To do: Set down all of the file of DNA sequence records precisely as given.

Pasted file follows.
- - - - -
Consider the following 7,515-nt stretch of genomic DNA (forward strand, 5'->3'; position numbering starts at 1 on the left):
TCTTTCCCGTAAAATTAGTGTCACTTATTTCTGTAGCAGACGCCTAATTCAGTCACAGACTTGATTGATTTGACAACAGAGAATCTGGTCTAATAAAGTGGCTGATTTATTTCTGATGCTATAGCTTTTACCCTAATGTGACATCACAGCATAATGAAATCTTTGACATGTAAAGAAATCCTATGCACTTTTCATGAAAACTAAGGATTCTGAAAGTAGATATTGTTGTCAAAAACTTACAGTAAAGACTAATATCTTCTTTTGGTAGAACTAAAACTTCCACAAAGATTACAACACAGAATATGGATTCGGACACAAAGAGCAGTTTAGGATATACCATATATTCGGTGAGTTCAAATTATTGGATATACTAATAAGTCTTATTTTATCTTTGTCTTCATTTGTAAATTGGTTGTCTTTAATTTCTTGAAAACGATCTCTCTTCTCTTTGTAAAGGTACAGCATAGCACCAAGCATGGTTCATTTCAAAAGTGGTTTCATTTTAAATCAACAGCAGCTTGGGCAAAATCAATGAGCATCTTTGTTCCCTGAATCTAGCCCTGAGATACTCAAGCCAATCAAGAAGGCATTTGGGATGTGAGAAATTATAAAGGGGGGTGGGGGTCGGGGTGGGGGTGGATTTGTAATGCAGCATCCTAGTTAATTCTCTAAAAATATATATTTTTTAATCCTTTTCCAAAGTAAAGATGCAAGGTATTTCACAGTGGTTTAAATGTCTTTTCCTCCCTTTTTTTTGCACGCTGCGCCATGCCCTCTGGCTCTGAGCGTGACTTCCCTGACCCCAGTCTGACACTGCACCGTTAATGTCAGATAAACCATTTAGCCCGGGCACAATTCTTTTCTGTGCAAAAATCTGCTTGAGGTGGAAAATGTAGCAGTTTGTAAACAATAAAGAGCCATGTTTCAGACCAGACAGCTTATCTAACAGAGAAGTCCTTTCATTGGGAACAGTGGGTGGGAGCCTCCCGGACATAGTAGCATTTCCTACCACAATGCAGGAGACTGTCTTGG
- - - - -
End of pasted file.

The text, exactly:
Consider the following 7,515-nt stretch of genomic DNA (forward strand, 5'->3'; position numbering starts at 1 on the left):
TCTTTCCCGTAAAATTAGTGTCACTTATTTCTGTAGCAGACGCCTAATTCAGTCACAGACTTGATTGATTTGACAACAGAGAATCTGGTCTAATAAAGTGGCTGATTTATTTCTGATGCTATAGCTTTTACCCTAATGTGACATCACAGCATAATGAAATCTTTGACATGTAAAGAAATCCTATGCACTTTTCATGAAAACTAAGGATTCTGAAAGTAGATATTGTTGTCAAAAACTTACAGTAAAGACTAATATCTTCTTTTGGTAGAACTAAAACTTCCACAAAGATTACAACACAGAATATGGATTCGGACACAAAGAGCAGTTTAGGATATACCATATATTCGGTGAGTTCAAATTATTGGATATACTAATAAGTCTTATTTTATCTTTGTCTTCATTTGTAAATTGGTTGTCTTTAATTTCTTGAAAACGATCTCTCTTCTCTTTGTAAAGGTACAGCATAGCACCAAGCATGGTTCATTTCAAAAGTGGTTTCATTTTAAATCAACAGCAGCTTGGGCAAAATCAATGAGCATCTTTGTTCCCTGAATCTAGCCCTGAGATACTCAAGCCAATCAAGAAGGCATTTGGGATGTGAGAAATTATAAAGGGGGGTGGGGGTCGGGGTGGGGGTGGATTTGTAATGCAGCATCCTAGTTAATTCTCTAAAAATATATATTTTTTAATCCTTTTCCAAAGTAAAGATGCAAGGTATTTCACAGTGGTTTAAATGTCTTTTCCTCCCTTTTTTTTGCACGCTGCGCCATGCCCTCTGGCTCTGAGCGTGACTTCCCTGACCCCAGTCTGACACTGCACCGTTAATGTCAGATAAACCATTTAGCCCGGGCACAATTCTTTTCTGTGCAAAAATCTGCTTGAGGTGGAAAATGTAGCAGTTTGTAAACAATAAAGAGCCATGTTTCAGACCAGACAGCTTATCTAACAGAGAAGTCCTTTCATTGGGAACAGTGGGTGGGAGCCTCCCGGACATAGTAGCATTTCCTACCACAATGCAGGAGACTGTCTTGG